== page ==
Greenhouse Project

After extensive research I decided to design and build my own greenhouse to let me grow some crops out of season and get summer crops a few weeks early.

The plan was to build this from materials already on hand as far as possible. 6m lengths of 35mm structural pipe have been laying around for several years so four of these made the main frames using a pipe bender to form the basic outline. These were drilled and painted after bending to make the timber rail attachments easier.

The frame is up and tentatively held with a couple of treated timber purlins for the photo. It scissored soon after and Tom and I had to straighten it back up and fix on some more timbers to make it a bit more rigid.

The frame is up and tentatively held with a couple of treated timber purlins for the photo. It scissored soon after and Tom and I had to straighten it back up and fix on some more timbers to make it a bit more rigid.

We got to this stage after beginning work on the project on 26-12-12 and the remainder of the project (sorry no progress pics) took most of January. We still had to work five and a half days a week so work was done in the evenings when not too hot and on the weekends. It was slow progress but looks good now it is finished.

I used recycled treated pine from the racks out of the Maitland Shop and painted them with Solver Duraguard Satin to prevent leaching of any chemicals yet keep the termites at bay. Hoop iron strips were used extensively to make the structure more rigid and that was very effective.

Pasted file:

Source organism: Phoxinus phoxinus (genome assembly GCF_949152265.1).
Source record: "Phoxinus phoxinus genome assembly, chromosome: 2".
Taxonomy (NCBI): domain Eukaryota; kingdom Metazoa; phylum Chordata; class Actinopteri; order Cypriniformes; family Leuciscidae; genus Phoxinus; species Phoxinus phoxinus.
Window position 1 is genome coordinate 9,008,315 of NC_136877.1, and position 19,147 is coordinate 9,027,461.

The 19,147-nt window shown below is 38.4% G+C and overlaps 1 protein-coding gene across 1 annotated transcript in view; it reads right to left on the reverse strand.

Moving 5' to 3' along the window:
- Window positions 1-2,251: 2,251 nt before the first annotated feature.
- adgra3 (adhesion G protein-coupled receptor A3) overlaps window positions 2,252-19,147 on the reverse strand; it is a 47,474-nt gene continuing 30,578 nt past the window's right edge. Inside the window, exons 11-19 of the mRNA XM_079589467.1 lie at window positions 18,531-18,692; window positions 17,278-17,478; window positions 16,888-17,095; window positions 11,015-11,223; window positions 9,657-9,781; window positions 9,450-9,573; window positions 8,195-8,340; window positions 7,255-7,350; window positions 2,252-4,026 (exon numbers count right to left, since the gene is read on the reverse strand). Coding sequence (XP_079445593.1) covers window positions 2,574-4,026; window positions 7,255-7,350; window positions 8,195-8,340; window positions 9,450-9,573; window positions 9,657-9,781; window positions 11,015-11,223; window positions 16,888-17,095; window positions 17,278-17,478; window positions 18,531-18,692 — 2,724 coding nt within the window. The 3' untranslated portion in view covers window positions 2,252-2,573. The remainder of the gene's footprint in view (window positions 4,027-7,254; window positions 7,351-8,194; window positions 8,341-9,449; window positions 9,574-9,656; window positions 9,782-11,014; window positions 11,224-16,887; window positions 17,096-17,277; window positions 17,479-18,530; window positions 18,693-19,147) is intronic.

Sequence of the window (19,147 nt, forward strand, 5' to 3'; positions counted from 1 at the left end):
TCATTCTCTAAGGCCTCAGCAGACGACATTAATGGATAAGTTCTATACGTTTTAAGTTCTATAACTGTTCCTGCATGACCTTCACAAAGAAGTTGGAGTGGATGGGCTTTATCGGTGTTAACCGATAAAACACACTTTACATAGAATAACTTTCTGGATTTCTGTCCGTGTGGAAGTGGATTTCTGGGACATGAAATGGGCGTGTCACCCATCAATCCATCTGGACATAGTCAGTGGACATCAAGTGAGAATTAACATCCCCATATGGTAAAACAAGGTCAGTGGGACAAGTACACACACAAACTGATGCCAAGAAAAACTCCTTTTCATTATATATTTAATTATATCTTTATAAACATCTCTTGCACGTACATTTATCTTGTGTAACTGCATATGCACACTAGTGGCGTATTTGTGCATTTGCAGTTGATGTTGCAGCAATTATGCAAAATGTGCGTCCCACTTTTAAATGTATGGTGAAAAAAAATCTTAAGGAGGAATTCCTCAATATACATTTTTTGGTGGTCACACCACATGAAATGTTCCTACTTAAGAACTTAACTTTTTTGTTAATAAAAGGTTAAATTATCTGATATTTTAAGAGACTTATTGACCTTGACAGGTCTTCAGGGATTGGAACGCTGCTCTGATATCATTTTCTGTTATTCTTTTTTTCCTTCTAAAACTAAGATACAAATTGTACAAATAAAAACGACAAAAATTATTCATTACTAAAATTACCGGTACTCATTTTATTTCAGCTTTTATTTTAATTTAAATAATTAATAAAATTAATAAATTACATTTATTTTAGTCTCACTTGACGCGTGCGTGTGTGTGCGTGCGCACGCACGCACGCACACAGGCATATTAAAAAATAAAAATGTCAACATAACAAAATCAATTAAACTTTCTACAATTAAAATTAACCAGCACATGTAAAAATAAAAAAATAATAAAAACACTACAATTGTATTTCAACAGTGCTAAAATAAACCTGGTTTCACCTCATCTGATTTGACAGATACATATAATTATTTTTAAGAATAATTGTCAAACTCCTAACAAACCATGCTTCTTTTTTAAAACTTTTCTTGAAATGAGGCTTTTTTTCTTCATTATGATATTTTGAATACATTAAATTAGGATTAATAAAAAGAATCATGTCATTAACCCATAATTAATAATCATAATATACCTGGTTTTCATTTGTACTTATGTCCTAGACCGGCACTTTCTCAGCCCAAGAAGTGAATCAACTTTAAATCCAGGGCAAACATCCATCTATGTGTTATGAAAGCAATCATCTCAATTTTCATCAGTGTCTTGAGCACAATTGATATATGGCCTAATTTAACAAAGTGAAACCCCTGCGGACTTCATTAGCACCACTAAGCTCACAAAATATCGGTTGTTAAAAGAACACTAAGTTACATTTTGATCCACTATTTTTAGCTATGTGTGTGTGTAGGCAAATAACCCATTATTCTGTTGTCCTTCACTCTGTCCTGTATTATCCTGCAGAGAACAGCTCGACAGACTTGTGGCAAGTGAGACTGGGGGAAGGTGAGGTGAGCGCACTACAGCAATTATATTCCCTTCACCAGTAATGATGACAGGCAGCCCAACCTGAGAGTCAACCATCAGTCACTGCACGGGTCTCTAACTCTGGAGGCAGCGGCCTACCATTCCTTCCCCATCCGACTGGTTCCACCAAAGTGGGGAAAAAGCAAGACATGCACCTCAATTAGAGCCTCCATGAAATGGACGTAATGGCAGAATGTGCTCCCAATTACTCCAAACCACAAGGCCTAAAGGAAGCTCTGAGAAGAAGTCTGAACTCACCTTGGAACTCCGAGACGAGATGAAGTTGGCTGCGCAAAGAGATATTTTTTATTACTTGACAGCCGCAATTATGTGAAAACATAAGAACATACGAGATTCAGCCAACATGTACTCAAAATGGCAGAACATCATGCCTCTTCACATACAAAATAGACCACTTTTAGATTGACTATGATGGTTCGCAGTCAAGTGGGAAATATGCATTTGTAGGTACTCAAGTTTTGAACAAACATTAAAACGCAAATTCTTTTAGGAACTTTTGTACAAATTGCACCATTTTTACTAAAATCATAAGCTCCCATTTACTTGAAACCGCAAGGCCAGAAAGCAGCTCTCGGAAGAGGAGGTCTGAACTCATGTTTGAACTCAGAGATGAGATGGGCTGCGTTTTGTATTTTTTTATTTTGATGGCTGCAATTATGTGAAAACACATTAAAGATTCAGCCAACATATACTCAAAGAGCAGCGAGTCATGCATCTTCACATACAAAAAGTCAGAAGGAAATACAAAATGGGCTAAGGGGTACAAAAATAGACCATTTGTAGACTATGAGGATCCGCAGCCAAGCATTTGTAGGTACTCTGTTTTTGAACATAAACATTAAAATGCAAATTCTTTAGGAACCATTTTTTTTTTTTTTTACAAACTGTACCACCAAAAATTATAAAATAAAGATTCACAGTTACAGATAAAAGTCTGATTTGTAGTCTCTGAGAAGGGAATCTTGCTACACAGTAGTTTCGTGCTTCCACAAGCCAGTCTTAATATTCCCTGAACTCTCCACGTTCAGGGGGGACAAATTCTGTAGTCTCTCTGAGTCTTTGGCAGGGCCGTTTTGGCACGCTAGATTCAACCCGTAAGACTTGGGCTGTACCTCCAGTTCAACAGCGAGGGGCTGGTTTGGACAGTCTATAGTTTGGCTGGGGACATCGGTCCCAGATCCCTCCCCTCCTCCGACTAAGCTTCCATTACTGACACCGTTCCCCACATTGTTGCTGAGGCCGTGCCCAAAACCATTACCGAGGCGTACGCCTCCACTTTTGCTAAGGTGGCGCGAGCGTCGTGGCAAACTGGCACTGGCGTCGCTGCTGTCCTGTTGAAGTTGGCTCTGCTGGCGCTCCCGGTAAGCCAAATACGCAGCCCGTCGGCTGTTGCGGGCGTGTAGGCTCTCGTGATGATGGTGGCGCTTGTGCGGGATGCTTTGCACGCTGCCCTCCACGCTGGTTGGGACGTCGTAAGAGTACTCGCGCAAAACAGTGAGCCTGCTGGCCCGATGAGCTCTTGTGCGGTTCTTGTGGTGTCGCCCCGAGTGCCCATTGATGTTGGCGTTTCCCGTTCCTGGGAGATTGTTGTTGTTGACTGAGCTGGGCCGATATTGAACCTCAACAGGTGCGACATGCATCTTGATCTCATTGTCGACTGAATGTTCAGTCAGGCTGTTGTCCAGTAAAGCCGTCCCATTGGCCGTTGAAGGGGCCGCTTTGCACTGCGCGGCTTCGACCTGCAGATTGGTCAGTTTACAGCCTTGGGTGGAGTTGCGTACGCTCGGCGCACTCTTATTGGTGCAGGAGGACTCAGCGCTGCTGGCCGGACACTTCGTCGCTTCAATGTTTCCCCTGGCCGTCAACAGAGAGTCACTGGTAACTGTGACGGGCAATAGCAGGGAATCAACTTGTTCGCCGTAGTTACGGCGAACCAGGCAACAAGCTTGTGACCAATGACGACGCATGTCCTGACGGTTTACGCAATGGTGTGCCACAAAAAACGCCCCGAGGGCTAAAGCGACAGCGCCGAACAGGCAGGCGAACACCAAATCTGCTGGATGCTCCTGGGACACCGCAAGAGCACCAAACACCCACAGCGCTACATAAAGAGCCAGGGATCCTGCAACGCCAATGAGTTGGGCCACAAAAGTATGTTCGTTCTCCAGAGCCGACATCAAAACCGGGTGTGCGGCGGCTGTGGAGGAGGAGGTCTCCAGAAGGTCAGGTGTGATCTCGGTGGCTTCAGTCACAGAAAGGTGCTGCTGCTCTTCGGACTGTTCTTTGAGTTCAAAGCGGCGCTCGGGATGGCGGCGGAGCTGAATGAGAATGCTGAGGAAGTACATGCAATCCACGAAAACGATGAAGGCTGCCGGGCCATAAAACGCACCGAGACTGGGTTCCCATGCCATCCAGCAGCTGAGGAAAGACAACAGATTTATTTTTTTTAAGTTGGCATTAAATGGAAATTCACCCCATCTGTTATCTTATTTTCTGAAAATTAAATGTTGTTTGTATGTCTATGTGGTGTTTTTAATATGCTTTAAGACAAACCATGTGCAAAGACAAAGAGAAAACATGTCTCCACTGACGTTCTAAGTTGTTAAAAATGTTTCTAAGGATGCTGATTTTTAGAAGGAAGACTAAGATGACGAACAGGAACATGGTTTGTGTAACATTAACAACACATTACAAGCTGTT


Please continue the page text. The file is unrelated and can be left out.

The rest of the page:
Inside the completed hothouse. Dimensions are 6m high x 2.7m wide and 2.4m high.

Inside the completed hothouse. Dimensions are 6m high x 2.7m wide and 2.4m high.

The covering was purchased from Snow’s Peninsula Nursery and is 6mil Glasshouse Poly sheeting made for this purpose. It is important that you have the sheeting facing the correct way, one side to face the sun and the other the soil or inwards. Lifespan is expected to be around 7 years. The plastic has an interesting characteristic related to temperature. I pulled it as tight as possible (with the help of Phillip and Tom) but during the next few hottest days it loosened up. However,in the morning it was as tight as a drum. Temperature affects it a great deal so in winter it should be pretty tight.

The completed hothouse from the Northeast side.

The completed hothouse from the Northwest side.

The door detail is clearly shown here. I made split doors because I want to be able to vent the house on the hottest days without the chooks walking in as they range around the rock block.

The door detail is clearly shown here. I made split doors because I want to be able to vent the house on the hottest days without the chooks walking in as they range around the rock block.

Operation of the split doors is managed by a single pin dropping from the top door into the bottom half and works nicely. Hinges are stainless steel as are the screws.

Operation of the split doors is managed by a single pin dropping from the top door into the bottom half and works nicely. Hinges are stainless steel as are the screws.

Although stainless steel is great for not rusting it is certainly much softer than normal steel screws so you need to drill pilot holes first or the heads will strip off the screws, especially if using power drivers.

There is still the matter of installing benches etc but that can happen over time as needed and when I get a better feel for the cycles of the hothouse. Seeds will be planted in March after the Tasmania trip.

 

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